Who is this person that I see
Reflected, staring back at me
Looks like a girl I used to know
But bits have changed and moved and grown
My mind’s eye playing tricks on me
Only picturing how I used to be
Thin, young, bright fresh-faced
Now it seems she’s been replaced

Heavy bags now under eye
Crows feet appear each time I smile
Where on earth are those chins from?
Now there’s 3 where once was one
Colouring more than a little grey
Complexion has seen much better days
What’s that I spy amongst my hair
Shiny greys, they’re everywhere

Middle Ground has more than doubled
My clothes are tight, I’m in real trouble
I need to pull my shoulders back
Stand up straight to tighten slack
There’s things I know that I must change
To stop the growth of my rear end
I’m sucking in I really am
But this spread keeps overflowing spanx

I pull and squish the face in front of me
The former me, disappeared it seems
Parenthood and age has changed my view
I’m not sure I like all that’s new
I’m not the girls I used to be
When there’s comparison to what I used to see
Underneath I’m still the same
The person I am has not really changed



My Happy Place

Deep breath
Eyes closed
Waves lapping on the shore
Warm sun on my face
Giggles from treasures playing in the sand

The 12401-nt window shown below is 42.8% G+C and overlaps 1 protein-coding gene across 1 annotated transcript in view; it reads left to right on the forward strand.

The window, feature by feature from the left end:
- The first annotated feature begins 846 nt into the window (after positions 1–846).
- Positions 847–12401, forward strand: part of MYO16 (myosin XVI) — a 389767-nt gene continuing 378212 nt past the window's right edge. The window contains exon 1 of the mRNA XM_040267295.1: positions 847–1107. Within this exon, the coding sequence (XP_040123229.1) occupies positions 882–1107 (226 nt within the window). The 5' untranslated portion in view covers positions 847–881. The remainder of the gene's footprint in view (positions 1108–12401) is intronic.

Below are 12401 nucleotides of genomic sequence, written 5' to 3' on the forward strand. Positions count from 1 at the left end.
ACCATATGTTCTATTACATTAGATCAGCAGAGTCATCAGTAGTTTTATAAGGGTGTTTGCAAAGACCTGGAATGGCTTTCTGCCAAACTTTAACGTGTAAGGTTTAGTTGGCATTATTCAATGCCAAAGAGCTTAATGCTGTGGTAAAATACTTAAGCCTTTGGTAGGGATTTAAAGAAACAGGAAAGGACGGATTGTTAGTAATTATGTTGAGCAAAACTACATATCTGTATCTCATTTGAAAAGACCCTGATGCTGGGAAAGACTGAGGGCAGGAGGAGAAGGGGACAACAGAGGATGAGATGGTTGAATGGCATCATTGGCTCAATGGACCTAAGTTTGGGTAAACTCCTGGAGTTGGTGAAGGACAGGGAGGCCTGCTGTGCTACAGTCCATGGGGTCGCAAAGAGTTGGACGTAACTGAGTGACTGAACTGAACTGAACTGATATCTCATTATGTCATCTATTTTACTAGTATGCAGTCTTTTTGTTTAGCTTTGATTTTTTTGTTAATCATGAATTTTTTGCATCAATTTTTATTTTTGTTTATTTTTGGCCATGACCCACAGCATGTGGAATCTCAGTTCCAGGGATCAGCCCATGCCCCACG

Deep breath
Eyes closed
Dewy ground under feet
Meadows of wild flowers swaying in the breeze
Tinkling of treasures running in the woods

Deep breath
Eyes closed
Flashing lights in a spin
Candy floss, hot dogs and fast rides
Screams of treasures filled with sugar and treats

Deep breath
Eyes closed
Alarms waking us from slumber
School shoes, changing bags and car keys
Tired sighs of treasures ready for the day

Deep breath
Eyes closed
Through the fog and darkness
Chaos of the everyday
Tight squeezes from my treasures reminding me they’re my happy place




A glance
Through a sea of strangers
A quick glimpse
When unfamiliar eyes meet

A silent pull
Through visible barriers
An energy
Shared connection for that moment in time

A shy smile
Causing hearts to beat a little faster
Mirrored, returned
Warmth on cheeks as the blush reaches

A glance, a smile
A sigh
Happy in the fleeting moment of promise
As the train pulls away.






Bird song in the early morn’
Thick toast covered in butter and jam